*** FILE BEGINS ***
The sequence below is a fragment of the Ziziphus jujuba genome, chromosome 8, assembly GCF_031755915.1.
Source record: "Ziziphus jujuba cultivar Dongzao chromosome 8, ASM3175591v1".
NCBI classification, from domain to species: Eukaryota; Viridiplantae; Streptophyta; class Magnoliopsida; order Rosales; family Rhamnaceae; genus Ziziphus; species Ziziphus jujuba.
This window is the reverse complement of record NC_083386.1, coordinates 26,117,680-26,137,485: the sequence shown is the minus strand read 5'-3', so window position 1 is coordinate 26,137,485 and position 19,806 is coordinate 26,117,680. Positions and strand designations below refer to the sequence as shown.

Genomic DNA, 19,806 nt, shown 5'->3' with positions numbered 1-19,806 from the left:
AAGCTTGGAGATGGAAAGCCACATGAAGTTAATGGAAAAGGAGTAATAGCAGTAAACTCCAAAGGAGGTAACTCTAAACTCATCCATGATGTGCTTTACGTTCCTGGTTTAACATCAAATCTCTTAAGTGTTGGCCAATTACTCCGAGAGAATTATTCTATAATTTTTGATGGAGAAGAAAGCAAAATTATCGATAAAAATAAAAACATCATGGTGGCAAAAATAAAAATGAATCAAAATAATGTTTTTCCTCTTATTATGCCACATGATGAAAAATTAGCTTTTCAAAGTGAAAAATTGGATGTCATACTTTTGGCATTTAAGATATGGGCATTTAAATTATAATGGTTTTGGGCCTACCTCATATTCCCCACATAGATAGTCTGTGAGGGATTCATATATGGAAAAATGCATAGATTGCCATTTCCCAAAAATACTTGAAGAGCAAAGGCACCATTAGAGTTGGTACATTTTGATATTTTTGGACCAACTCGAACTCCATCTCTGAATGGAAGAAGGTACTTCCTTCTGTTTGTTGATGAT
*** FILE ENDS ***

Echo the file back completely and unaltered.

The sequence below is a fragment of the Ziziphus jujuba genome, chromosome 8, assembly GCF_031755915.1.
Source record: "Ziziphus jujuba cultivar Dongzao chromosome 8, ASM3175591v1".
NCBI classification, from domain to species: Eukaryota; Viridiplantae; Streptophyta; class Magnoliopsida; order Rosales; family Rhamnaceae; genus Ziziphus; species Ziziphus jujuba.
This window is the reverse complement of record NC_083386.1, coordinates 26,117,680-26,137,485: the sequence shown is the minus strand read 5'-3', so window position 1 is coordinate 26,137,485 and position 19,806 is coordinate 26,117,680. Positions and strand designations below refer to the sequence as shown.

Genomic DNA, 19,806 nt, shown 5'->3' with positions numbered 1-19,806 from the left:
AAGCTTGGAGATGGAAAGCCACATGAAGTTAATGGAAAAGGAGTAATAGCAGTAAACTCCAAAGGAGGTAACTCTAAACTCATCCATGATGTGCTTTACGTTCCTGGTTTAACATCAAATCTCTTAAGTGTTGGCCAATTACTCCGAGAGAATTATTCTATAATTTTTGATGGAGAAGAAAGCAAAATTATCGATAAAAATAAAAACATCATGGTGGCAAAAATAAAAATGAATCAAAATAATGTTTTTCCTCTTATTATGCCACATGATGAAAAATTAGCTTTTCAAAGTGAAAAATTGGATGTCATACTTTTGGCATTTAAGATATGGGCATTTAAATTATAATGGTTTTGGGCCTACCTCATATTCCCCACATAGATAGTCTGTGAGGGATTCATATATGGAAAAATGCATAGATTGCCATTTCCCAAAAATACTTGAAGAGCAAAGGCACCATTAGAGTTGGTACATTTTGATATTTTTGGACCAACTCGAACTCCATCTCTGAATGGAAGAAGGTACTTCCTTCTGTTTGTTGATGAT